Disturbance trajectories at multiple scales on the [Pd, Pdd] state space, indicate whether and where land-use disturbances might act as a potential source or as a sink. If a mean trajectory is always larger than the CP of reference and tends downwards to the CP, then land-use disturbances act as a source because there is a locally high rate of disturbance embedded in a larger region of fewer disturbances. Otherwise, land-use disturbance acts as a sink because there is a locally low rate of disturbance embedded in a larger region of heavy disturbances. Disturbance source effects are expected to be greater not only in terms of higher composition of disturbance (Pd) but also in terms of higher configuration of disturbance (Pdd).
To compare CPs by their disturbance composition (Pd) and configuration (Pdd) (proportions) we use log-odds ratios (Agresti 1996) (see the Appendix). The larger the log-odds, the greater will be the difference. When proportions are respectively equal, the log-odds ratio is 0 otherwise, they can be positive or negative. If they are positive, e.g. for disturbance composition, SEL acts in general as a source of disturbance respect of the SEL of reference, on the contrary SEL acts as a sink.
Generating neutral landscape patterns
Simulated, neutral landscape models have evolved from simple random landscape maps (Gardner et al. 1987) to maps with hierarchical structure (O’Neill et al. 1992, Lavorel et al. 1993). To compare disturbance trajectories from clustering (Fig. 2) to NLMs, we generated simulated random, multifractal and hierarchical landscape pattern maps. Details of procedures and results are given in the Appendix.
Upper jurisdictional level (region)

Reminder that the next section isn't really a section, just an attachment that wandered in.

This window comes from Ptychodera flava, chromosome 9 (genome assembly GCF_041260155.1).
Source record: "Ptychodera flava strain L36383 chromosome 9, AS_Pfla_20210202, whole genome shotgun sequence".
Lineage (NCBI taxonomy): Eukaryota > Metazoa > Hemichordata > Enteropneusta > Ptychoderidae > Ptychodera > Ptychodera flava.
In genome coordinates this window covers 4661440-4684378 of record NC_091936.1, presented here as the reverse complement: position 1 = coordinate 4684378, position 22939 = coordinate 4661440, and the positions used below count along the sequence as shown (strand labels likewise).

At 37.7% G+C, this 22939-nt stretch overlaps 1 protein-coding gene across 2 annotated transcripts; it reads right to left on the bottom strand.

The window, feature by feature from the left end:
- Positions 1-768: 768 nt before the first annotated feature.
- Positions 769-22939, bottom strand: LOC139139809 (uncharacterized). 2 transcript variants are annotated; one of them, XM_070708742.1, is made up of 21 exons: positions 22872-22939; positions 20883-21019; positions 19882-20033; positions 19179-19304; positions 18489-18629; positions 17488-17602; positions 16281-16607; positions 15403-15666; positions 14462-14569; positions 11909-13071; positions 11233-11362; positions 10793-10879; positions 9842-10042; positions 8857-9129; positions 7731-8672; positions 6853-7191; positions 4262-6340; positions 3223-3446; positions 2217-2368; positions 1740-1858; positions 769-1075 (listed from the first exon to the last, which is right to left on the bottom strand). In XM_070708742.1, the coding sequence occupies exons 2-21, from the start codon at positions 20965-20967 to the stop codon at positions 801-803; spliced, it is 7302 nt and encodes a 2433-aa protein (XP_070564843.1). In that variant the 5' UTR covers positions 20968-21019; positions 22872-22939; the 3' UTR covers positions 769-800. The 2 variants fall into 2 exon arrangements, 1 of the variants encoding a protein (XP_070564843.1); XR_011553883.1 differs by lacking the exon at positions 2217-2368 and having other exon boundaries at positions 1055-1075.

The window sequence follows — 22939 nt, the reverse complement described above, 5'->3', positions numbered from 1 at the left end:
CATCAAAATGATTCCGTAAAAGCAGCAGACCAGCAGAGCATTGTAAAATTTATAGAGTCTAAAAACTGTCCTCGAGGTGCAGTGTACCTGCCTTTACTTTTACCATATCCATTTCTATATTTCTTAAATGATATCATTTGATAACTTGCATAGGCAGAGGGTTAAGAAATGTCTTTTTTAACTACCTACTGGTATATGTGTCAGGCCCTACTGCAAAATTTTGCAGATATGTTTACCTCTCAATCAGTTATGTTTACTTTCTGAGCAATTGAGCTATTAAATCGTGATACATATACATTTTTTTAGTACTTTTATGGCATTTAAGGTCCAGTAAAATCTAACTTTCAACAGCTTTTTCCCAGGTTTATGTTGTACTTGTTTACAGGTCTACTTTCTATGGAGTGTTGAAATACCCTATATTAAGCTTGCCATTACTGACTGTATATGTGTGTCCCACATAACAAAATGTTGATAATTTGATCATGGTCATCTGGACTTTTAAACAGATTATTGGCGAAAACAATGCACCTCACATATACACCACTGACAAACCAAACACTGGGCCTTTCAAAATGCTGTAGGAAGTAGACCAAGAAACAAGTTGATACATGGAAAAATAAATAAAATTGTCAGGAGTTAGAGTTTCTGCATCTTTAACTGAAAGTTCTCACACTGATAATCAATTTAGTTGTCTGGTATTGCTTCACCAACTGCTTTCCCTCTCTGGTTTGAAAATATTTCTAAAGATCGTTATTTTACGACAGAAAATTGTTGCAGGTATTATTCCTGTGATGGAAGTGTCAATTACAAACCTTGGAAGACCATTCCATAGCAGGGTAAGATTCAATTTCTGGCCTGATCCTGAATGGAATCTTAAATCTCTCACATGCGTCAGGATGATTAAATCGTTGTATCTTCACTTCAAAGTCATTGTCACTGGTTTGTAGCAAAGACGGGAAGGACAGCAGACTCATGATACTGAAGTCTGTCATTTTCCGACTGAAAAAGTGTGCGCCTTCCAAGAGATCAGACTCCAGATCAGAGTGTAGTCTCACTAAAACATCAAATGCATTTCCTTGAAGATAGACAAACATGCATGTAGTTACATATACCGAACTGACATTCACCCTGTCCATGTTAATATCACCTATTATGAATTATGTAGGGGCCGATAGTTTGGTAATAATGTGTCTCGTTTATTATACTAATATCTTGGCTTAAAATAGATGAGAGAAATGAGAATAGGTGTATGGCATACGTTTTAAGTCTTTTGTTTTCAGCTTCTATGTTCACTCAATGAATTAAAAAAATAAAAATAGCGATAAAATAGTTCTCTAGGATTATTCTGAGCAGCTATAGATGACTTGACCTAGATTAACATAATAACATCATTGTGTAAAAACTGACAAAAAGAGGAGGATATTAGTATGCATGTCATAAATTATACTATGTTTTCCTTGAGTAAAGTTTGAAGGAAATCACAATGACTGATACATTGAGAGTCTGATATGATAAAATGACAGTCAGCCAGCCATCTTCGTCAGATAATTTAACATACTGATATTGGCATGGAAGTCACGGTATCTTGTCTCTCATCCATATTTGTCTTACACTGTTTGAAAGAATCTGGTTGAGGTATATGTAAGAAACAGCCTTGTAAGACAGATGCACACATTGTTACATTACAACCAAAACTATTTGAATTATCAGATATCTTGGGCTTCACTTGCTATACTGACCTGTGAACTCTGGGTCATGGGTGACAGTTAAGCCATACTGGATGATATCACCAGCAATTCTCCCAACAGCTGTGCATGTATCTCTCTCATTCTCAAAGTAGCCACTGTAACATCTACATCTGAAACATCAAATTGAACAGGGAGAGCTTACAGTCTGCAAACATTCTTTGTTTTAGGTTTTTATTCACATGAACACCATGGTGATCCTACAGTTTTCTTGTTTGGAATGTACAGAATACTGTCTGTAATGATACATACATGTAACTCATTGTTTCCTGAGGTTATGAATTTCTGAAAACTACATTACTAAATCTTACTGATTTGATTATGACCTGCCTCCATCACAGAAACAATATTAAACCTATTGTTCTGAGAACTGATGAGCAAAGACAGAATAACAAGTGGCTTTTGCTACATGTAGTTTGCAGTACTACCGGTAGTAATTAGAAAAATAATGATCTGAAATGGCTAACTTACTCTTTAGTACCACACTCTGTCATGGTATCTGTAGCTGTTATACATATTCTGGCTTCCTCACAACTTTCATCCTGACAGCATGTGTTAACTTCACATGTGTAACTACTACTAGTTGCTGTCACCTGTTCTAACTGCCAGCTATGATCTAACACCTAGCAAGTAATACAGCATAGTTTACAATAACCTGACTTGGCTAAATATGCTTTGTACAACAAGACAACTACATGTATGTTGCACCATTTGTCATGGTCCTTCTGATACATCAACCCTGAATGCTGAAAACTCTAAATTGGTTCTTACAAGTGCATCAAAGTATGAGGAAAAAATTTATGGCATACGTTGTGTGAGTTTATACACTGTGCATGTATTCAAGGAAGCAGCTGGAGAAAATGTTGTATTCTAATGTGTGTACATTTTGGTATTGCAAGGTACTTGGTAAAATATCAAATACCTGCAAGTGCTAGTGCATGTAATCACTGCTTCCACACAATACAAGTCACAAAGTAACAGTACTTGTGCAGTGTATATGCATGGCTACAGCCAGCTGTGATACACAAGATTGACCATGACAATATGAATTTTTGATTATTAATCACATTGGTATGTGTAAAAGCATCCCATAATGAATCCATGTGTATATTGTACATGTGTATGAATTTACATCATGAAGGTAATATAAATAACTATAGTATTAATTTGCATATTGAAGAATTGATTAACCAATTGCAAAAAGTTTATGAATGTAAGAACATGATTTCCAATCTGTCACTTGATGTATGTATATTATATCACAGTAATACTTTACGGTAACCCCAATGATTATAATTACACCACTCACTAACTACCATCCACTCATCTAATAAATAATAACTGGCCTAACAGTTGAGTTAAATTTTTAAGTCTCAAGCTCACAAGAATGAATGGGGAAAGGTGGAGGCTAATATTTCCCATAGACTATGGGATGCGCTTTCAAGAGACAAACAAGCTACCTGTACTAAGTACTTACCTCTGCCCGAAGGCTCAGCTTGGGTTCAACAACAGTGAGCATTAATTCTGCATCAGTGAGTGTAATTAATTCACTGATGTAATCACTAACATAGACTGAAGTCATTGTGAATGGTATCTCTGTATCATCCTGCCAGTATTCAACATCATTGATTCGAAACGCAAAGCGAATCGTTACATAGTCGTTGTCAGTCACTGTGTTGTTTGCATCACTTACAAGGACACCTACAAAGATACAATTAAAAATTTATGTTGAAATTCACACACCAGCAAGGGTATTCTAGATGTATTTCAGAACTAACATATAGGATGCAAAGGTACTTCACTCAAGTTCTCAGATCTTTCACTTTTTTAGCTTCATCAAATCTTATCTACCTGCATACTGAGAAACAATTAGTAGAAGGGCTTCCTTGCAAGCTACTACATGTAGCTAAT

In the [Pd, Pdd] space defined by composition and configuration of disturbance, land-use trajectories for the regional level have been found to be almost aligned along the configuration axis (Pdd) and remain largely unvaried as to composition (Pd) across the ten window sizes (scales) converging to the regional CP only at the largest windows (Fig. 3). They appear ordered according to increasing disturbance composition in a precise sequence. Thus, arable land (41.7% of Apulia in Table 1) can act as a disturbance source in the range of scales considered, showing composition and configuration levels higher than those of other land uses. Heterogeneous agricultural areas (13.8%) show an intermediate trajectory at about the same disturbance level of regional CP, with a very fine texture, followed by permanent cultivations (30.2%) and natural areas (14.2%) with the two lowest trajectories indicating their possible sink role. Initial disturbance configurations of trajectories show an increase from natural areas to arable lands. Arable land trajectory very nearly converges with the CP (Pdd = 0.417), whereas for other land uses there are gaps between the highest window size (6.75 km lag distance) and the regional CP. Gaps depend on both the initial configuration value and cross-scale increase of configuration comprised within the ten windows. The differences between the final and initial disturbance configurations (∆Pdd), over the highest spatial (linear) lag distance (6.75 km) provide a measure of the average linear rate of increase of disturbance configuration across scales for each land use (Fig. 3). Taking into account the fact that initial disturbance configuration (Pdd) level for arable lands is more than twice that of natural areas, arable lands show relatively higher cross-scale linear increments with an outstanding average increment (ΔPdd km-1) of =0.127 in the first 2.25 km of lag distance (75×75 window size in pixel units), whereas other land uses show similar but lower and more equally distributed increments. Such differences give an indication of spatial cross-scale mismatches among land uses as to their accumulative rate of disturbance clumping across scales.